What you need to know:
- Despite many obstacles that have been thrown in the way of Nyege Nyege over the years, the arts festival that is characterised by binge drinking has always gone ahead. Some analysts argue that excessive partying doesn’t rhythm well for young people who are supposed to drive change, Derrick Kiyonga and Patrick Ssentongo write.
In the 37 years President Museveni has ruled Uganda, he showed disdain for people who drink alcohol. Museveni has always seen drinking alcohol as a sign of unsophisticated unruliness and a grave character defect and he showed this when he was instituting measures to fight the Covi-19 in 2020.
“Drunkards sit close to one another; they speak with saliva coming out of their mouth. They are a danger to themselves,” Museveni said when closing down public gatherings in March 2020.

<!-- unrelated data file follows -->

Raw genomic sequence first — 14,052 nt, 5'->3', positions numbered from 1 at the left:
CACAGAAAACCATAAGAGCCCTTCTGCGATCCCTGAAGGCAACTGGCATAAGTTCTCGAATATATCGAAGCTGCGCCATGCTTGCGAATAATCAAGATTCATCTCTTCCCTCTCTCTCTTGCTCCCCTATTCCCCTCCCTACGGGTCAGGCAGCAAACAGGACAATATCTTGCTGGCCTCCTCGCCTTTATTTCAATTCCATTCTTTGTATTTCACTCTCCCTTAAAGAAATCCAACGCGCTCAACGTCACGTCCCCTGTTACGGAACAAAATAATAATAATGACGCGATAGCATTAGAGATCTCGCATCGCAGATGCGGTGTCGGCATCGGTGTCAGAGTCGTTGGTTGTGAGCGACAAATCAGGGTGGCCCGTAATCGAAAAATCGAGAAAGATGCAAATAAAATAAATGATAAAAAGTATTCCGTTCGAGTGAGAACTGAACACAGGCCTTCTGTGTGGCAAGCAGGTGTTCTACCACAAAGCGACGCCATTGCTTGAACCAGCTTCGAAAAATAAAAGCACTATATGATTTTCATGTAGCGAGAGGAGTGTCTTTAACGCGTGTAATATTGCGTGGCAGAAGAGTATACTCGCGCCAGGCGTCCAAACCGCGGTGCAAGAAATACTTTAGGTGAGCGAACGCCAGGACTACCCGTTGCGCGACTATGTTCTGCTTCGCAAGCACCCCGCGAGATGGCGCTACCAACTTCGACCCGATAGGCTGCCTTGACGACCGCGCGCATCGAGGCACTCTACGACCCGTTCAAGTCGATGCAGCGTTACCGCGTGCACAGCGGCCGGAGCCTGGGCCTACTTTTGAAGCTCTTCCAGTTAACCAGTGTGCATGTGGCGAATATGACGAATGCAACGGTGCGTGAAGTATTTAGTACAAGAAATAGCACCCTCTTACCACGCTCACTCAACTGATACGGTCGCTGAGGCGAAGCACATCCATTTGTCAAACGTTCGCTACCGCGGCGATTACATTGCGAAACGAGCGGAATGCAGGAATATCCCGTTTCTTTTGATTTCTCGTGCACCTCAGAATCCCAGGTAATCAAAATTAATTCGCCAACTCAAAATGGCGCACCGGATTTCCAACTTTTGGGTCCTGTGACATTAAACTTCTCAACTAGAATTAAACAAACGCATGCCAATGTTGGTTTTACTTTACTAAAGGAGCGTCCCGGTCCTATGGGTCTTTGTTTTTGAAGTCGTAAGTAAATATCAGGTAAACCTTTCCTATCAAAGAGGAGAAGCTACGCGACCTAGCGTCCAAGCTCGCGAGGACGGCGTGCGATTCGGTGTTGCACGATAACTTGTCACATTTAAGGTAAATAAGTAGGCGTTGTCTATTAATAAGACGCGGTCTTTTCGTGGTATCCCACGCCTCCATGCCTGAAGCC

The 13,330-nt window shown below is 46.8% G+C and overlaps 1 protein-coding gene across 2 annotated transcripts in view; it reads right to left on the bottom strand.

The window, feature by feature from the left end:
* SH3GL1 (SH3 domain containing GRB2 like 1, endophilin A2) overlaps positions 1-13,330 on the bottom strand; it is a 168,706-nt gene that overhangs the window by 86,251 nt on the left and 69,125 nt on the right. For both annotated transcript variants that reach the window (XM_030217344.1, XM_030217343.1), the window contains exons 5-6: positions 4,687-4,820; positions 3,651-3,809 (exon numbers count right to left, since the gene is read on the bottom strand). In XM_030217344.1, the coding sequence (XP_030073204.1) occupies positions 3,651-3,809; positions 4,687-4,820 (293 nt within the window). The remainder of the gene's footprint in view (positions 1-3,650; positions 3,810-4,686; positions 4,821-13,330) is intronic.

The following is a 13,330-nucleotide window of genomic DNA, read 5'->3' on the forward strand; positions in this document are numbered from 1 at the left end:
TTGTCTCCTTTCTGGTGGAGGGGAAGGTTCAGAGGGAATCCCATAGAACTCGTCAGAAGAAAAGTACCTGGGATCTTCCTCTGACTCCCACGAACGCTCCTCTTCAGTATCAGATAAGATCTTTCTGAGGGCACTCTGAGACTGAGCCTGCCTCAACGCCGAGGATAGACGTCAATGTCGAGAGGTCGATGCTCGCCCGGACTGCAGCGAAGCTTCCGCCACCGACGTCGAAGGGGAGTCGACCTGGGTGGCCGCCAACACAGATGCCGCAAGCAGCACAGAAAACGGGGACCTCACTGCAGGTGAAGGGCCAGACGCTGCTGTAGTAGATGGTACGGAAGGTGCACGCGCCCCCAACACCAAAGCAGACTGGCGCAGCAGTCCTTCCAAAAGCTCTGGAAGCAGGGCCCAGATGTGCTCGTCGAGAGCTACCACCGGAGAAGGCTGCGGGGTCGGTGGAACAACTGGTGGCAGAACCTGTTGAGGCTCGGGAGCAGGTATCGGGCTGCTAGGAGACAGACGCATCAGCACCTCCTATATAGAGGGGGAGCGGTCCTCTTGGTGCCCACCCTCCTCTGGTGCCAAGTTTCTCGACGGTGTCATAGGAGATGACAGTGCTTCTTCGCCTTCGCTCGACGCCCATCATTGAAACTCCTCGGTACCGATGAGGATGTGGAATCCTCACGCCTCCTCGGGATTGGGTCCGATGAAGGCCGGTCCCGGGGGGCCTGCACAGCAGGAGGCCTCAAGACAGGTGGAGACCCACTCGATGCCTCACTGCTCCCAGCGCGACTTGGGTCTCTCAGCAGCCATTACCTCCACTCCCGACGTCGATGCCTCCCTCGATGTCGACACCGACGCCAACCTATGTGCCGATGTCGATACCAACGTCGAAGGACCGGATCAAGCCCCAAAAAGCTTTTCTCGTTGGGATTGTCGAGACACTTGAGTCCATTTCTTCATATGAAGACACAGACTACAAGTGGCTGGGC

A year later when he was passing out cadet Assistant Superintendents and non-commissioned officers for Uganda Prisons at Kololo Independence Grounds, Museveni warned of the dangers of alcohol.
“I had never tasted alcohol before, then one of my friends convinced me to. I tried beer; it’s so bitter like omululuza (bitter leaf). I asked why they were drinking it, he told me ‘You’ll know the sweetness later.’ I tried Johnnie Walker and it was like fire,” Museveni said.
“Don’t squander yourself with alcohol and malaya [prostitution]. As an old man, I can tell you the advantage of discipline is good. You see me, in September I will be 77 years but I don’t have space for alcohol. I have never known why people drink alcohol.”
Yet even for his apparent dislike for alcohol and the night life, Museveni, unless advised by doctors like in the case of Covid-19, doesn’t want to interrupt partying.
Closure of discos
For instance, when the Allied Democratic Forces (ADF) rebels attacked Lhubirira Secondary School in June, in the process killing 25 students, Joe Walusimbi, the Kasese Resident District Commission (RDC), ordered the closure of discos, but Museveni disapproved the move.